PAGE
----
Another big problem I have with the whole thing, that I think is demonstrated in the case you write about here, is that prosecutors and courts can be really pig-headed and once they decide someone is guilty they aren’t going to let a little thing like lack of credible evidence against them get in their way. I’ve seen this in news reports before, where a recantation of testimony or a confession by the real culprit or DNA testing that rules out the person found guilty as the real perpetrator of the crime pretty much shows that the wrong person got convicted, but the prosecutor will get up on TV and say that they don’t care what the evidence shows, they “know” that the person they convicted is guilty as hell. Or, like in this case, where there is DNA evidence to be tested and the court won’t allow it to be tested becasue they don’t want to be shown to have erred. Like I said, pig-headed. Their fragile, precious little egos would be hurt if they had to admit they had made a mistake. Or if they had to admit that they were biased.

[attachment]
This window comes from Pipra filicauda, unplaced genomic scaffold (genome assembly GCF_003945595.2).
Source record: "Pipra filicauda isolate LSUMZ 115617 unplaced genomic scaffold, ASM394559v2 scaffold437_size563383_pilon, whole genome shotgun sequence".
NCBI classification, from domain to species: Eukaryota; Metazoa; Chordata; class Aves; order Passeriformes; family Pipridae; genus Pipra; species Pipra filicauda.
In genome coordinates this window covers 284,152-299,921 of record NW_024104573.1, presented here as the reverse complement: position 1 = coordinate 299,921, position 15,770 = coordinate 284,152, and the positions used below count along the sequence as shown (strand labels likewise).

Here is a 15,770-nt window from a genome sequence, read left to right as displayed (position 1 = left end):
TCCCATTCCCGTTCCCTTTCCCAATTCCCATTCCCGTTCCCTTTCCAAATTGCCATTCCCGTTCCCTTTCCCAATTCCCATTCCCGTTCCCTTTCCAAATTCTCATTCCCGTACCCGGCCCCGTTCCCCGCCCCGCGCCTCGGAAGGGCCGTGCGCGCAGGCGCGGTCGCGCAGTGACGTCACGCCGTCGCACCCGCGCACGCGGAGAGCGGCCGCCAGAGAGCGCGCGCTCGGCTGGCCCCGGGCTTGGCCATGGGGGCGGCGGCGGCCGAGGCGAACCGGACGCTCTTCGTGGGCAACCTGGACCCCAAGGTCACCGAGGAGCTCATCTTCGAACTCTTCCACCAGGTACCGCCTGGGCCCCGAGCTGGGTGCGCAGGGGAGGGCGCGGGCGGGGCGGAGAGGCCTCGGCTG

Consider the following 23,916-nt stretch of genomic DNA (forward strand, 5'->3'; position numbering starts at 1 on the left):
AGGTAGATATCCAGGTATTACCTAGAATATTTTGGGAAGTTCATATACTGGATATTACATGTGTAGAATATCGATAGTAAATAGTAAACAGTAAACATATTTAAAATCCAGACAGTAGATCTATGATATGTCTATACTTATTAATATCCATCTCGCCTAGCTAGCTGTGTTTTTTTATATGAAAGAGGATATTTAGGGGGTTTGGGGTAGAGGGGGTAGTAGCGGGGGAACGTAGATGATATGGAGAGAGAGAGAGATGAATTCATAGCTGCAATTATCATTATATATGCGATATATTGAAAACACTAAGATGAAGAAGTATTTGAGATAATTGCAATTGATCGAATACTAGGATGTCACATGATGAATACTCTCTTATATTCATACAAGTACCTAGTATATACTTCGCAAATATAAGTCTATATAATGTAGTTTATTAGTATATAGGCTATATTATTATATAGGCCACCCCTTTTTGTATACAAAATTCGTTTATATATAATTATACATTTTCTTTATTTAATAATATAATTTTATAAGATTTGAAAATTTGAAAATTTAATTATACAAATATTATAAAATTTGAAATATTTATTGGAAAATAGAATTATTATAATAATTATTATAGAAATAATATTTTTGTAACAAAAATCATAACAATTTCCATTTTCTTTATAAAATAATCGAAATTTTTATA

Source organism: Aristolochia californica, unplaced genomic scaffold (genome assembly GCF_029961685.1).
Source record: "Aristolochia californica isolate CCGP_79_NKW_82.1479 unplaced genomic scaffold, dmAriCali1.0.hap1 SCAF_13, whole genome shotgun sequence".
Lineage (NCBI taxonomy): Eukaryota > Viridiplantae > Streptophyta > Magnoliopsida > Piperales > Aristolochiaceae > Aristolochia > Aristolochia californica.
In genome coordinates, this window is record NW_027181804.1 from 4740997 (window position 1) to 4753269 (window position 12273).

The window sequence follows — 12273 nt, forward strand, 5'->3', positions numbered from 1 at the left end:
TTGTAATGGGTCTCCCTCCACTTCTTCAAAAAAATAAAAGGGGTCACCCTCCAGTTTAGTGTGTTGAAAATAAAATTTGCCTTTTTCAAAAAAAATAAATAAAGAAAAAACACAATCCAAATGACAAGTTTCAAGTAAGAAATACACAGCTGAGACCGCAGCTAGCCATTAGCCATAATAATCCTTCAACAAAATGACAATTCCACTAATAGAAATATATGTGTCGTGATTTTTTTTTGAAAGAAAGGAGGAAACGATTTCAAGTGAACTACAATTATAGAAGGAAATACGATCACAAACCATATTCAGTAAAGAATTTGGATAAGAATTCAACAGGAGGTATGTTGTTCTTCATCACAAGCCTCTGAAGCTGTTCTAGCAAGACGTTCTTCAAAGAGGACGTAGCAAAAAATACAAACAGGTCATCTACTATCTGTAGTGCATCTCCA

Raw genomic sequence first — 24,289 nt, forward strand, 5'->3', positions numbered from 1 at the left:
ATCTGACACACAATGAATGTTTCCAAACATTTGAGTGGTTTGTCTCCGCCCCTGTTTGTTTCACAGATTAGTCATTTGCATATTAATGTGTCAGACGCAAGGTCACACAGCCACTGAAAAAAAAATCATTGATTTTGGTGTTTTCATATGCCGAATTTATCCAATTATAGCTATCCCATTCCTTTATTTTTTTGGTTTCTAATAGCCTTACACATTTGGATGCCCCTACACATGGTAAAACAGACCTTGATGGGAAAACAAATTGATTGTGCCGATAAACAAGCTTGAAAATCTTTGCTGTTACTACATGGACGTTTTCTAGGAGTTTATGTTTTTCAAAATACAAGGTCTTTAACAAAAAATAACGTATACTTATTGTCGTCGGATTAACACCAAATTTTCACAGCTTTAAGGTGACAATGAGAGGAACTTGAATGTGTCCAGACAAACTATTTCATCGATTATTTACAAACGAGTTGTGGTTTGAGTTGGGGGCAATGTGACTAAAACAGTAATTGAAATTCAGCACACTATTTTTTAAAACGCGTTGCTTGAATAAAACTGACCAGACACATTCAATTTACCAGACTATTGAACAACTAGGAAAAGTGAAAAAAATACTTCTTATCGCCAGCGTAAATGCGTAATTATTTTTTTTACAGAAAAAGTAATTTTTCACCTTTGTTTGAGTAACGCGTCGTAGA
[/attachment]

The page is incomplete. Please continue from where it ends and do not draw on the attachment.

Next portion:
I’ll stop now. I could go off on this issue at much greater length, but your comments section is probably not the right place to do that. But, I’m glad you wrote about this. This sort of thing needs to be talked about often and loudly until the legal system (I’m not sure I’d call it the justice system, because there is often very little justice served within it) gets its act together and cuts this sort of thing out.